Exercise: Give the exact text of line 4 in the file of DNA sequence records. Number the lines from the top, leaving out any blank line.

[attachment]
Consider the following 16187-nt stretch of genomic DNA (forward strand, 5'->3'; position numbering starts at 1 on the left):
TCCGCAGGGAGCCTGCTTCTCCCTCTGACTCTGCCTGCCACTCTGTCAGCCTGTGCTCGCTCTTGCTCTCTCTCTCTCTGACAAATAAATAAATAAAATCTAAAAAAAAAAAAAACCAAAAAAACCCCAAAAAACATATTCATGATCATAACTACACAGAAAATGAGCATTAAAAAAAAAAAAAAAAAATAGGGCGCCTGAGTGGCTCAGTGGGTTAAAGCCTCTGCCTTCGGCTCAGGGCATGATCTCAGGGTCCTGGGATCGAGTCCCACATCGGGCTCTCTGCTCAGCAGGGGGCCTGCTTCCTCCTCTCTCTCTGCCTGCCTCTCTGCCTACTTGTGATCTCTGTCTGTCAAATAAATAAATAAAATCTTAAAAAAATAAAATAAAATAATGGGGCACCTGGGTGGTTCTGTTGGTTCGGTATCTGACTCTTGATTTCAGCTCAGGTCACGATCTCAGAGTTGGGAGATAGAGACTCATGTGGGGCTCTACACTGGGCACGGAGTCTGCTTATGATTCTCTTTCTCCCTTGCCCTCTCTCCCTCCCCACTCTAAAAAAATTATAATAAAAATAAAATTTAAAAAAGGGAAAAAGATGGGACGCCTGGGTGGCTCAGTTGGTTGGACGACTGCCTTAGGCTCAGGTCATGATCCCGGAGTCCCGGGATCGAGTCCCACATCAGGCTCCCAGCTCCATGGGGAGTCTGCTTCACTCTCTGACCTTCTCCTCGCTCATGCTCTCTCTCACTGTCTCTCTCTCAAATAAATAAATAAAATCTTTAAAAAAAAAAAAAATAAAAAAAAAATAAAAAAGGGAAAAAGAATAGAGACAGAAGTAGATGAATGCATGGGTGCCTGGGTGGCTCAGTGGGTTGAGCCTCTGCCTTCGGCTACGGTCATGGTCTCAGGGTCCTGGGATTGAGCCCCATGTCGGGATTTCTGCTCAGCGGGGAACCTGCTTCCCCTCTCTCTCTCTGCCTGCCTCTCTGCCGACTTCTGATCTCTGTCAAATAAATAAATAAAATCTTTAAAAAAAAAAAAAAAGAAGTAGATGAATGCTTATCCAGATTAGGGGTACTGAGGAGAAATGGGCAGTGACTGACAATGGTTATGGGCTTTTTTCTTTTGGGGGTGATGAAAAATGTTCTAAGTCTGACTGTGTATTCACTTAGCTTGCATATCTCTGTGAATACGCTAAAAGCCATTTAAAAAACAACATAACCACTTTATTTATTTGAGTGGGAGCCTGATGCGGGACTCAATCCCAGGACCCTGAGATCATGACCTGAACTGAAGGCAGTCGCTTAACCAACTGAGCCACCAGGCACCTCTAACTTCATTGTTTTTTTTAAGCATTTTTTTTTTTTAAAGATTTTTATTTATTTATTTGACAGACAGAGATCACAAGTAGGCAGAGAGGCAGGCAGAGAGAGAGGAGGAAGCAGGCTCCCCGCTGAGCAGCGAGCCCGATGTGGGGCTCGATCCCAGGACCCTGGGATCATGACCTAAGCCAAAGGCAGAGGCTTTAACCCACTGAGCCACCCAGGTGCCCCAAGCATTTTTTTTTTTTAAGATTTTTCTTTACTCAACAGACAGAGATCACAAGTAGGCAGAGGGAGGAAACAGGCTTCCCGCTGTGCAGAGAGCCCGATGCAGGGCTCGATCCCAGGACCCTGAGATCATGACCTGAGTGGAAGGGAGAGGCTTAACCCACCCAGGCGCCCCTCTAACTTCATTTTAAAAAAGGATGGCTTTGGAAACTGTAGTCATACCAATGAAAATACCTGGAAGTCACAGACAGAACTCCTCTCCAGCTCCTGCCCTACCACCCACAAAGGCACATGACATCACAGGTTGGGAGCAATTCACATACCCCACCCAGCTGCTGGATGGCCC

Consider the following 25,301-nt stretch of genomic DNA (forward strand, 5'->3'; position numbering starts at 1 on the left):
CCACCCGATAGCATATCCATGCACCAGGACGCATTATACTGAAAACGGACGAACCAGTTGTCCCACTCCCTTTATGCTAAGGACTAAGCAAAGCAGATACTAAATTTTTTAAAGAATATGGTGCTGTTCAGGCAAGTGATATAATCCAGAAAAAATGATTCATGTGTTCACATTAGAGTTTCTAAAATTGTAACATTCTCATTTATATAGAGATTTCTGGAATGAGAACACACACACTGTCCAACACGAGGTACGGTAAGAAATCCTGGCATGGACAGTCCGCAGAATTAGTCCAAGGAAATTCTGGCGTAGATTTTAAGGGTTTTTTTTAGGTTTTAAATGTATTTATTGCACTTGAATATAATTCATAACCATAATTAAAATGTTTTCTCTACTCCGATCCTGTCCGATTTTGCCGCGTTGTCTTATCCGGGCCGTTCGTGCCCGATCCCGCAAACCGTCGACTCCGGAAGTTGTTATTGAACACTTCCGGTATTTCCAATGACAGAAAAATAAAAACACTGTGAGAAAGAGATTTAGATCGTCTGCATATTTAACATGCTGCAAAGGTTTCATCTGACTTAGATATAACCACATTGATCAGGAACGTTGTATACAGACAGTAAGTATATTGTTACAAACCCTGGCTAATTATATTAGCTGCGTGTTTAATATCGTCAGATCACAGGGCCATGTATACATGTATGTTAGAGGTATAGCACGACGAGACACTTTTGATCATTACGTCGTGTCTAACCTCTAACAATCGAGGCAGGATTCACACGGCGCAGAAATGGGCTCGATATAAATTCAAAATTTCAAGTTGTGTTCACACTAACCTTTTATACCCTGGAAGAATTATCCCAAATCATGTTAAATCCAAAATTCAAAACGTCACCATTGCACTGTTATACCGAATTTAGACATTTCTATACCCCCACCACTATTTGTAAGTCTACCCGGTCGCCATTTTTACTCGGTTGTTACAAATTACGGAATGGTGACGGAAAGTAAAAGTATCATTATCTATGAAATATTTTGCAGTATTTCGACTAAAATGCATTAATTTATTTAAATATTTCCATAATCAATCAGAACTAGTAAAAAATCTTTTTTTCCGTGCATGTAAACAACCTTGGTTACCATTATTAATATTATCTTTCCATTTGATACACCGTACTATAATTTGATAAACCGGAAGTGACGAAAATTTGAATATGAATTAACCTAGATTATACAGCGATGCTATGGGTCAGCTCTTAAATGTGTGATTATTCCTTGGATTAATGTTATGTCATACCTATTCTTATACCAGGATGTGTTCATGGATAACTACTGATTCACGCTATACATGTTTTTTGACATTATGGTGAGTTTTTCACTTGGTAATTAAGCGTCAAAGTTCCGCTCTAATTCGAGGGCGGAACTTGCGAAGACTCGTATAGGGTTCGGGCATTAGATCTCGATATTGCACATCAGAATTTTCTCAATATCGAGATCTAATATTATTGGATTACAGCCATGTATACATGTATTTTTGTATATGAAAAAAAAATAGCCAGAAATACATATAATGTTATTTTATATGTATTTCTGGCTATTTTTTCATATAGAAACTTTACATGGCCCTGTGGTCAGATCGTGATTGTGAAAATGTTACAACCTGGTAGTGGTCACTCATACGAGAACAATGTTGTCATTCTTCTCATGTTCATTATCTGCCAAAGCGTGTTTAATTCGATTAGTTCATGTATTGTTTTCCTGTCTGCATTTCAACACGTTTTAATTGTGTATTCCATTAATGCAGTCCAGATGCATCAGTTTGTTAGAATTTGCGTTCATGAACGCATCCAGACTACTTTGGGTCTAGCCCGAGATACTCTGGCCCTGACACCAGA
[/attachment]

CCACCCGATAGCATATCCATGCACCAGGACGCATTATACTGAAAACGGACGAACCAGTTGTCCCACTCCCTTTATGCTAAGGACTAAGCAAAGCAGATACTAAATTTTTTAAAGAATATGGTGCTGTTCAGGCAAGTGATATAATCCAGAAAAAATGATTCATGTGTTCACATTAGAGTTTCTAAAATTGTAACATTCTCATTTATATAGAGATTTCTGGAATGAGAACACACACACTGTCCAACACGAGGTACGGTAAGAAATCCTGGCATGGACAGTCCGCAGAATTAGTCCAAGGAAATTCTGGCGTAGATTTTAAGGGTTTTTTTTAGGTTTTAAATGTATTTATTGCACTTGAATATAATTCATAACCATAATTAAAATGTTTTCTCTACTCCGATCCTGTCCGATTTTGCCGCGTTGTCTTATCCGGGCCGTTCGTGCCCGATCCCGCAAACCGTCGACTCCGGAAGTTGTTATTGAACACTTCCGGTATTTCCAATGACAGAAAAATAAAAACACTGTGAGAAAGAGATTTAGATCGTCTGCATATTTAACATGCTGCAAAGGTTTCATCTGACTTAGATATAACCACATTGATCAGGAACGTTGTATACAGACAGTAAGTATATTGTTACAAACCCTGGCTAATTATATTAGCTGCGTGTTTAATATCGTCAGATCACAGGGCCATGTATACATGTATGTTAGAGGTATAGCACGACGAGACACTTTTGATCATTACGTCGTGTCTAACCTCTAACAATCGAGGCAGGATTCACACGGCGCAGAAATGGGCTCGATATAAATTCAAAATTTCAAGTTGTGTTCACACTAACCTTTTATACCCTGGAAGAATTATCCCAAATCATGTTAAATCCAAAATTCAAAACGTCACCATTGCACTGTTATACCGAATTTAGACATTTCTATACCCCCACCACTATTTGTAAGTCTACCCGGTCGCCATTTTTACTCGGTTGTTACAAATTACGGAATGGTGACGGAAAGTAAAAGTATCATTATCTATGAAATATTTTGCAGTATTTCGACTAAAATGCATTAATTTATTTAAATATTTCCATAATCAATCAGAACTAGTAAAAAATCTTTTTTTCCGTGCATGTAAACAACCTTGGTTACCATTATTAATATTATCTTTCCATTTGATACACCGTACTATAATTTGATAAACCGGAAGTGACGAAAATTTGAATATGAATTAACCTAGATTATACAGCGATGCTATGGGTCAGCTCTTAAATGTGTGATTATTCCTTGGATTAATGTTATGTCATACCTATTCTTATACCAGGATGTGTTCATGGATAACTACTGATTCACGCTATACATGTTTTTTGACATTATGGTGAGTTTTTCACTTGGTAATTAAGCGTCAAAGTTCCGCTCTAATTCGAGGGCGGAACTTGCGAAGACTCGTATAGGGTTCGGGCATTAGATCTCGATATTGCACATCAGAATTTTCTCAATATCGAGATCTAATATTATTGGATTACAGCCATGTATACATGTATTTTTGTATATGAAAAAAAAATAGCCAGAAATACATATAATGTTATTTTATATGTATTTCTGGCTATTTTTTCATATAGAAACTTTACATGGCCCTGTGGTCAGATCGTGATTGTGAAAATGTTACAACCTGGTAGTGGTCACTCATACGAGAACAATGTTGTCATTCTTCTCATGTTCATTATCTGCCAAAGCGTGTTTAATTCGATTAGTTCATGTATTGTTTTCCTGTCTGCATTTCAACACGTTTTAATTGTGTATTCCATTAATGCAGTCCAGATGCATCAGTTTGTTAGAATTTGCGTTCATGAACGCATCCAGACTACTTTGGGTCTAGCCCGAGATACTCTGGCCCTGACACCAGA